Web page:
By Chase Rheam
STILLWATER, Okla. —
Growing up in Perkins, Monica Taylor was surrounded by music.
“I grew up in a little Baptist church there in Perkins and there was always good southern gospel music,” she said.
A fan of Bob Wills and the Texas Playboys and Bill Monroe, Taylor would visit bluegrass festivals. Even a trip with her father couldn’t be without music.
“He used to rodeo so when we would travel in the truck, anywhere we would go, there was always good country music on the radio,” she said.
Back home, she enjoyed listening to bluegrass and country so much she would write down lyrics.
“I would use the record and lift up the arm and write down the lyrics to songs,” she said.
Taylor got her hands on her first guitar while in the fourth grade. The gift, from her aunt, was a 12-string acoustic. She began to study and learn chords.
“It opened up a whole new world because then you could listen to any song and try to figure out the chords,” she said.
She still remembers her first time belting out a tune to an audience.
“I think the first time I sang in front of other people was with my folks in church and my left leg shook like crazy,” Taylor said. “It was amazing I could get the words out.”
But despite the butterflies, she said she loved it. And that passion continued when Taylor entered high school when she purchased a small public address system and started taking bookings at small gatherings.
After high school, Taylor attended Oklahoma State University, where she met fellow Red Dirt artists, including Brett Franzman, Tom Skinner and members of the Red Dirt Rangers.
“We’d go out to The Farm and jam,” she said. “All of us had little bands and we’d play around town and Tulsa and Oklahoma City.”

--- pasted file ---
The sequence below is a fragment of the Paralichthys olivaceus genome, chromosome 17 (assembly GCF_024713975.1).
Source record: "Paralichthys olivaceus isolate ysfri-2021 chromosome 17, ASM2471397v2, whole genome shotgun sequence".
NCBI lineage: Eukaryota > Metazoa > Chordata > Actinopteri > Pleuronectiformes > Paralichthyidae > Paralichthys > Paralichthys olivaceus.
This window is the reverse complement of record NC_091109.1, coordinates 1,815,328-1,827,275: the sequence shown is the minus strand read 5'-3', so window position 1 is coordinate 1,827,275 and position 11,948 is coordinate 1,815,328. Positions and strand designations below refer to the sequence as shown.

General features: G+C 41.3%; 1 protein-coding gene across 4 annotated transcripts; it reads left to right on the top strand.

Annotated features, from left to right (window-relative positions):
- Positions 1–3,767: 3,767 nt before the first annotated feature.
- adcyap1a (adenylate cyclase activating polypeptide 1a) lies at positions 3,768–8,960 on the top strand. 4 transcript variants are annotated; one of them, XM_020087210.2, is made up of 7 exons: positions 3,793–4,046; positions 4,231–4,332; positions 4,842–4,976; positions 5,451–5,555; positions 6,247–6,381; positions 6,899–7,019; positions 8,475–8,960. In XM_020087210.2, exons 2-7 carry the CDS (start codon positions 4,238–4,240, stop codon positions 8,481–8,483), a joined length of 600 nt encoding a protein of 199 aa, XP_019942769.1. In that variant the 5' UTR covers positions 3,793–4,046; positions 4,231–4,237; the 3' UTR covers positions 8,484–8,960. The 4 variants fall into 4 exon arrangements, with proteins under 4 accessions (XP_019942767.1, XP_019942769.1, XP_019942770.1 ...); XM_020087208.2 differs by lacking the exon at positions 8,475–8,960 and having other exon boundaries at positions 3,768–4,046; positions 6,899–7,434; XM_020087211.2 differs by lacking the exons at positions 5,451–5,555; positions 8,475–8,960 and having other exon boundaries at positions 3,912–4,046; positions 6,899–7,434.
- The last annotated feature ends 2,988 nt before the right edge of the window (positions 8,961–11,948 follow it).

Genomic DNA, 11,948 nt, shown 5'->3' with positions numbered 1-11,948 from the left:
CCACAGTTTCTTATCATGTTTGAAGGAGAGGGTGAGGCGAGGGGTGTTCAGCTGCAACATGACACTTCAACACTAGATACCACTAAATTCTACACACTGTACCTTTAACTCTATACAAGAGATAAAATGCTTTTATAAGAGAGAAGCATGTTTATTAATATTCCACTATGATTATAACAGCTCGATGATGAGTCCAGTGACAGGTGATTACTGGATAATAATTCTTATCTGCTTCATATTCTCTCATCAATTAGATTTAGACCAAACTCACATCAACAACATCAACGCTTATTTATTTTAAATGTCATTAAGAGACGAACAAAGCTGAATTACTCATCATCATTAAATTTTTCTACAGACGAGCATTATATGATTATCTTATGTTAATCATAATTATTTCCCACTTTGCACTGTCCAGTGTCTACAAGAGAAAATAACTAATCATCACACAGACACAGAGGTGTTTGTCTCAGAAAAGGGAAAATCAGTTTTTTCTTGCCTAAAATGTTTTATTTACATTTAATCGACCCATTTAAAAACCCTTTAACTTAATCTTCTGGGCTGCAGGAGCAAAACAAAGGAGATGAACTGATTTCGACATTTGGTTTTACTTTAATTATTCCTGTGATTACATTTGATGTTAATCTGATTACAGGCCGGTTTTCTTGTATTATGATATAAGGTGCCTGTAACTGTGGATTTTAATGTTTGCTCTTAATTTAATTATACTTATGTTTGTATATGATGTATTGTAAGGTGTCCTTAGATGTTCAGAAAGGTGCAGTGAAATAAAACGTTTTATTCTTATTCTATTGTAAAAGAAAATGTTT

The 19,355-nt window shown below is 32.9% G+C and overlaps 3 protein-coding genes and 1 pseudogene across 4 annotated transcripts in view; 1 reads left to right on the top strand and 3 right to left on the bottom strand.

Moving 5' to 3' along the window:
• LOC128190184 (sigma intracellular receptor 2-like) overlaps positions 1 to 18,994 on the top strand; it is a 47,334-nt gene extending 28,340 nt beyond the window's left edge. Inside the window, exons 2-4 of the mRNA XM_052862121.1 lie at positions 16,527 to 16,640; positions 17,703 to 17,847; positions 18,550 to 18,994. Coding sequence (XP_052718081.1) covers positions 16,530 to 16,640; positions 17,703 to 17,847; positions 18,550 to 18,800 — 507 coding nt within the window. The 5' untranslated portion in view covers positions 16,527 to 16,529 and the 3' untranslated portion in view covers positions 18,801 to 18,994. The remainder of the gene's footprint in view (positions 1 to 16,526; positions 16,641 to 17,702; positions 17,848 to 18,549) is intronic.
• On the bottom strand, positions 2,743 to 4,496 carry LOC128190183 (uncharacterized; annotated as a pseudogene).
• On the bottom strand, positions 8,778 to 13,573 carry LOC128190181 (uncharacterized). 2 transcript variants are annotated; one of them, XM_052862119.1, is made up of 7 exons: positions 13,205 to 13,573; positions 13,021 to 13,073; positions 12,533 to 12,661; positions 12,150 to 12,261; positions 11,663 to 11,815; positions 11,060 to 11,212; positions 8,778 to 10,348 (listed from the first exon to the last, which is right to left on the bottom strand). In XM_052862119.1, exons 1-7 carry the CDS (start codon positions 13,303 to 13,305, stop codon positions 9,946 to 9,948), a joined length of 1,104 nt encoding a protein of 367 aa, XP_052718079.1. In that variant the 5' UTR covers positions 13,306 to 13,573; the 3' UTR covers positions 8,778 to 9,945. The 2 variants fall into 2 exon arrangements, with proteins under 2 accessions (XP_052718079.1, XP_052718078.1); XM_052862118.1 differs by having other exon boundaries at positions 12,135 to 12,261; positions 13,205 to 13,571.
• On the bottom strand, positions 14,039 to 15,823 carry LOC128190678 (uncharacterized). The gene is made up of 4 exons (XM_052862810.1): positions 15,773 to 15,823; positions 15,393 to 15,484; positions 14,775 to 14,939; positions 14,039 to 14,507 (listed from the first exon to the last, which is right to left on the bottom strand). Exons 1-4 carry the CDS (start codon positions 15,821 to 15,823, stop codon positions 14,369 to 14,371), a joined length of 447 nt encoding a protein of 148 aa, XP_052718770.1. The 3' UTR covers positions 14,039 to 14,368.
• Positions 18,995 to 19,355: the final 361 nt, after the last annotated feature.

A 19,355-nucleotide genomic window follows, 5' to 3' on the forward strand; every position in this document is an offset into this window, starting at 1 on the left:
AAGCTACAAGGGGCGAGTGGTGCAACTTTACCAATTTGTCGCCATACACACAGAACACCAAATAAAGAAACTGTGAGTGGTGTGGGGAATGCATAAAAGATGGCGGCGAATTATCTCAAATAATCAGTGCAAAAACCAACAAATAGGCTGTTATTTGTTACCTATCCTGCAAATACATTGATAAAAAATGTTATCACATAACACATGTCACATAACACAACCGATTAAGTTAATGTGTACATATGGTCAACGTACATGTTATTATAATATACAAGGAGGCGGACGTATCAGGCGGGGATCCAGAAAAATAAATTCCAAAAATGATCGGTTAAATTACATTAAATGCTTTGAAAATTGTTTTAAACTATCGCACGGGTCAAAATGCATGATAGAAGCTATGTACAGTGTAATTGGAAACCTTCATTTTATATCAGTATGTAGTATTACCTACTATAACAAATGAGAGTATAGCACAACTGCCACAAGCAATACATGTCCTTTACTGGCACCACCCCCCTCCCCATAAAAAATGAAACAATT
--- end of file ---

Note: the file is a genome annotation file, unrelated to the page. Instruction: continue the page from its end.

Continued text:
The Farm was a physical and cultural hub of Red Dirt music, bringing together artists responsible for the genre, including the legendary Bob Childers.
Taylor, who began writing songs in 1986 because she had stories of her own to tell, would consult Childers and others for suggestions and encouragement.
“I’d work on a song and I’d take it to Bob or I’d take it to any of those people and it would be hard,” she said.
Persistence paid off as Taylor found herself with numerous groups over the years, including The Medicine Show, The Wayfaring Strangers and as one half of The Farm Couple. She also sang harmony on numerous recordings, including one of Cross Canadian Ragweed’s early albums and a Mike McClure song “Wildflower.”
Taylor released her first solo album, titled “Cimarron Valley Girl,” in 2006. Her newest solo record, “Cotton Shirt,” was released in 2010.
“I recorded it in Stillwater and also down at Jimmy Lafave’s studio, Cedar Creek Studios, down in Austin,” she said. “His band played for me in those recording sessions. And he and I did a duet together. I’m really proud of that. ‘Cimarron Valley Girl’ is more of a bluegrass country, but this one is more mature.”
Taylor will be performing at Joseppi’s Italian Restaurant for their last night of live music. She’ll be joined by friends Don Morris and Gene Williams. The music begins at 8 p.m.
“Songs are so special,” Taylor said. “They don’t need to just be sung by the person. Some songs really hit you and you take them and they’re a part of you.”